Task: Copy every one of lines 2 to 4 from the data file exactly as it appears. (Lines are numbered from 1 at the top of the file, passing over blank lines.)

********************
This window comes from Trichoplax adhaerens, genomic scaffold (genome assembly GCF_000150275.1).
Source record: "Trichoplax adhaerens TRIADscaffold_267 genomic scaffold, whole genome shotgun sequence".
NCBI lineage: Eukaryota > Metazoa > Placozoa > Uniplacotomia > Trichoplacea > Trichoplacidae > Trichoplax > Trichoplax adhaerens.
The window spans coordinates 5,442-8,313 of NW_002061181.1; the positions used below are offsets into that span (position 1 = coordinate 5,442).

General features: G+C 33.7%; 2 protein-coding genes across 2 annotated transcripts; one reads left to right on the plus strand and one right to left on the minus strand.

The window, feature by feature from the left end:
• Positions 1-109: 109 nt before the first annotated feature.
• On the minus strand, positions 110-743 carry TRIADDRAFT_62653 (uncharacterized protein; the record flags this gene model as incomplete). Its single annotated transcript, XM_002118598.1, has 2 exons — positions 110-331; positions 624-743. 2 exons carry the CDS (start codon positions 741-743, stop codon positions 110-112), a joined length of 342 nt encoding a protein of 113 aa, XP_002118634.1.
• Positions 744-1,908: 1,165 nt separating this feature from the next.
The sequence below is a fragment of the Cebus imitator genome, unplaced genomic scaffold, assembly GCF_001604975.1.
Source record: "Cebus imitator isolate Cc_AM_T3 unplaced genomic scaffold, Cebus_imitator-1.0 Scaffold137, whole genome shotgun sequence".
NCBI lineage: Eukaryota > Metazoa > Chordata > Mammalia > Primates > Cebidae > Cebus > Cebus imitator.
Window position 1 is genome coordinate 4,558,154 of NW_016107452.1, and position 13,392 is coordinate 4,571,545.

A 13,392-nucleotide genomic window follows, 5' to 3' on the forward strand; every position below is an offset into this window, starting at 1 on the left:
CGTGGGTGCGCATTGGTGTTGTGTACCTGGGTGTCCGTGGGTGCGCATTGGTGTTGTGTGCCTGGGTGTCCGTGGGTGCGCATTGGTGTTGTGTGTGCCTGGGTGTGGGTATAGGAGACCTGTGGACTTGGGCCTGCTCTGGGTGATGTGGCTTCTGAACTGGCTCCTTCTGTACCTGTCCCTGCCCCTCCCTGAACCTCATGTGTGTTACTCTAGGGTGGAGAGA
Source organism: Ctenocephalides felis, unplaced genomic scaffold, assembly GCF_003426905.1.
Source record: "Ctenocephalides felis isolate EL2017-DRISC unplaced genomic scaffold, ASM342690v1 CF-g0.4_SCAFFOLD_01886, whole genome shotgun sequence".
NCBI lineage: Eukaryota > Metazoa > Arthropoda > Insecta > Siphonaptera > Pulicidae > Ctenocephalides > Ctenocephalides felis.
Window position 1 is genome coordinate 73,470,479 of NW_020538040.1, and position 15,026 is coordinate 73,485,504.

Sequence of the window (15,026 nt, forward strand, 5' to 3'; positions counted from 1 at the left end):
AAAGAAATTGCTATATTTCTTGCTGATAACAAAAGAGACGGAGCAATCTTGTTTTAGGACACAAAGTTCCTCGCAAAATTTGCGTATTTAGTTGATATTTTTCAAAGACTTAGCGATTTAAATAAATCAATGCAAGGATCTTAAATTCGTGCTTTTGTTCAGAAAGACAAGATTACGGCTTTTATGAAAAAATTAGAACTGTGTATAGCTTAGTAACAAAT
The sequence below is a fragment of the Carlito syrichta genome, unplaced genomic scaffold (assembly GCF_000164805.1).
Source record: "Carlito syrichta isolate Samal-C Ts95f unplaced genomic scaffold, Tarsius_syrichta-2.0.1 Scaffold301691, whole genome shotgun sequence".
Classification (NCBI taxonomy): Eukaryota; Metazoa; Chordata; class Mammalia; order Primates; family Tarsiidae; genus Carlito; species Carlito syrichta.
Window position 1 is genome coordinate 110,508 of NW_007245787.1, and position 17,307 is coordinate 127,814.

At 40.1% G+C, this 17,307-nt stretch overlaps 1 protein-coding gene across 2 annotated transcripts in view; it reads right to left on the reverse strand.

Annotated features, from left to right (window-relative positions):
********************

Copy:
Source record: "Trichoplax adhaerens TRIADscaffold_267 genomic scaffold, whole genome shotgun sequence".
NCBI lineage: Eukaryota > Metazoa > Placozoa > Uniplacotomia > Trichoplacea > Trichoplacidae > Trichoplax > Trichoplax adhaerens.
The window spans coordinates 5,442-8,313 of NW_002061181.1; the positions used below are offsets into that span (position 1 = coordinate 5,442).